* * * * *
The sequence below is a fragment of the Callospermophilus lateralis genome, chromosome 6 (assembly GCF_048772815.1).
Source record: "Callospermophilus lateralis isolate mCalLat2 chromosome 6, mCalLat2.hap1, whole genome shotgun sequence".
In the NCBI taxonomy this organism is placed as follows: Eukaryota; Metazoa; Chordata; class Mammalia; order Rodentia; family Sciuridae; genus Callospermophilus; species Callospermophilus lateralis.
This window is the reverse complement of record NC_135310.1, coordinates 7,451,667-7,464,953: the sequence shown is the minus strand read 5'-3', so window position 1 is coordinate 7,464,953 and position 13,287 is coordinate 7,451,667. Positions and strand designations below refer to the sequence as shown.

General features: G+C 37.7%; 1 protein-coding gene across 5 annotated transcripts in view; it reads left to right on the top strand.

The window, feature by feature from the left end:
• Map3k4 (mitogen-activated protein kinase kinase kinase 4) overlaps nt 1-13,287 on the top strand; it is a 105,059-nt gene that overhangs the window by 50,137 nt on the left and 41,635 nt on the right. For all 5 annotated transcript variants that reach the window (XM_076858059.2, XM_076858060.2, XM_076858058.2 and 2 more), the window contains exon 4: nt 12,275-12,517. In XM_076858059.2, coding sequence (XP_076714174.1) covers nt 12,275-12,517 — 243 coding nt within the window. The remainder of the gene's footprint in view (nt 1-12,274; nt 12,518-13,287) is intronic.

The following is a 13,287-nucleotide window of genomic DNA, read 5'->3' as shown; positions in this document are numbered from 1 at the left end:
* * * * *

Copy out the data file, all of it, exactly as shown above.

The sequence below is a fragment of the Callospermophilus lateralis genome, chromosome 6 (assembly GCF_048772815.1).
Source record: "Callospermophilus lateralis isolate mCalLat2 chromosome 6, mCalLat2.hap1, whole genome shotgun sequence".
In the NCBI taxonomy this organism is placed as follows: Eukaryota; Metazoa; Chordata; class Mammalia; order Rodentia; family Sciuridae; genus Callospermophilus; species Callospermophilus lateralis.
This window is the reverse complement of record NC_135310.1, coordinates 7,451,667-7,464,953: the sequence shown is the minus strand read 5'-3', so window position 1 is coordinate 7,464,953 and position 13,287 is coordinate 7,451,667. Positions and strand designations below refer to the sequence as shown.

General features: G+C 37.7%; 1 protein-coding gene across 5 annotated transcripts in view; it reads left to right on the top strand.

The window, feature by feature from the left end:
• Map3k4 (mitogen-activated protein kinase kinase kinase 4) overlaps nt 1-13,287 on the top strand; it is a 105,059-nt gene that overhangs the window by 50,137 nt on the left and 41,635 nt on the right. For all 5 annotated transcript variants that reach the window (XM_076858059.2, XM_076858060.2, XM_076858058.2 and 2 more), the window contains exon 4: nt 12,275-12,517. In XM_076858059.2, coding sequence (XP_076714174.1) covers nt 12,275-12,517 — 243 coding nt within the window. The remainder of the gene's footprint in view (nt 1-12,274; nt 12,518-13,287) is intronic.

The following is a 13,287-nucleotide window of genomic DNA, read 5'->3' as shown; positions in this document are numbered from 1 at the left end: